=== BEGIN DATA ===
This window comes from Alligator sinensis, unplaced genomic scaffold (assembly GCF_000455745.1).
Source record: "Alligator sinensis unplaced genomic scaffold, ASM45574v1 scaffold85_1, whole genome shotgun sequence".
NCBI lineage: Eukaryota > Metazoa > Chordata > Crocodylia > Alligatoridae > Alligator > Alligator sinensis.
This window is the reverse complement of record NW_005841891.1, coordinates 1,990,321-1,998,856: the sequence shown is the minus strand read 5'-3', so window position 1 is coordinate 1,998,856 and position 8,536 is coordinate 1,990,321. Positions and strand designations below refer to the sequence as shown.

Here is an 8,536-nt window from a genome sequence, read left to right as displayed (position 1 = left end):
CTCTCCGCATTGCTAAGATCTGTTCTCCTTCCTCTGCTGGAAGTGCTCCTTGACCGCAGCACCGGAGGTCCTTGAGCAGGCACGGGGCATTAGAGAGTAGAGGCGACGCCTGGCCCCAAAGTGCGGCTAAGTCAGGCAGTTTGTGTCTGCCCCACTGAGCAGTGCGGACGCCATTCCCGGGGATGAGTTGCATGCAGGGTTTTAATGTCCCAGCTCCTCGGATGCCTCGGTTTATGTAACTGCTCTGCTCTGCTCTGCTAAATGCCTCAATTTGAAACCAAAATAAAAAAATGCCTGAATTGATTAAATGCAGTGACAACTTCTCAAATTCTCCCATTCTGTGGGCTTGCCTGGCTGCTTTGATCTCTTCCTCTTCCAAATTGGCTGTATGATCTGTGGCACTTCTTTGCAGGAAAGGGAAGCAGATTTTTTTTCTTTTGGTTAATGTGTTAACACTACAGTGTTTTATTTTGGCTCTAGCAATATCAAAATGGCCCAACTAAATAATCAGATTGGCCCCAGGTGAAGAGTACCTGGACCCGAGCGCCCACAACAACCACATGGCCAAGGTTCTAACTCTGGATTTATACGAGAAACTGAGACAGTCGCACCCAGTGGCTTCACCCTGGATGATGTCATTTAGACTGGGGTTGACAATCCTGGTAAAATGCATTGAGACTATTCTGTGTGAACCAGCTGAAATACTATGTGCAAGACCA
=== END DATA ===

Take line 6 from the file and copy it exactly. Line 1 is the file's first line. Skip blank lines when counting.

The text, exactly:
CTCTCCGCATTGCTAAGATCTGTTCTCCTTCCTCTGCTGGAAGTGCTCCTTGACCGCAGCACCGGAGGTCCTTGAGCAGGCACGGGGCATTAGAGAGTAGAGGCGACGCCTGGCCCCAAAGTGCGGCTAAGTCAGGCAGTTTGTGTCTGCCCCACTGAGCAGTGCGGACGCCATTCCCGGGGATGAGTTGCATGCAGGGTTTTAATGTCCCAGCTCCTCGGATGCCTCGGTTTATGTAACTGCTCTGCTCTGCTCTGCTAAATGCCTCAATTTGAAACCAAAATAAAAAAATGCCTGAATTGATTAAATGCAGTGACAACTTCTCAAATTCTCCCATTCTGTGGGCTTGCCTGGCTGCTTTGATCTCTTCCTCTTCCAAATTGGCTGTATGATCTGTGGCACTTCTTTGCAGGAAAGGGAAGCAGATTTTTTTTCTTTTGGTTAATGTGTTAACACTACAGTGTTTTATTTTGGCTCTAGCAATATCAAAATGGCCCAACTAAATAATCAGATTGGCCCCAGGTGAAGAGTACCTGGACCCGAGCGCCCACAACAACCACATGGCCAAGGTTCTAACTCTGGATTTATACGAGAAACTGAGACAGTCGCACCCAGTGGCTTCACCCTGGATGATGTCATTTAGACTGGGGTTGACAATCCTGGTAAAATGCATTGAGACTATTCTGTGTGAACCAGCTGAAATACTATGTGCAAGACCA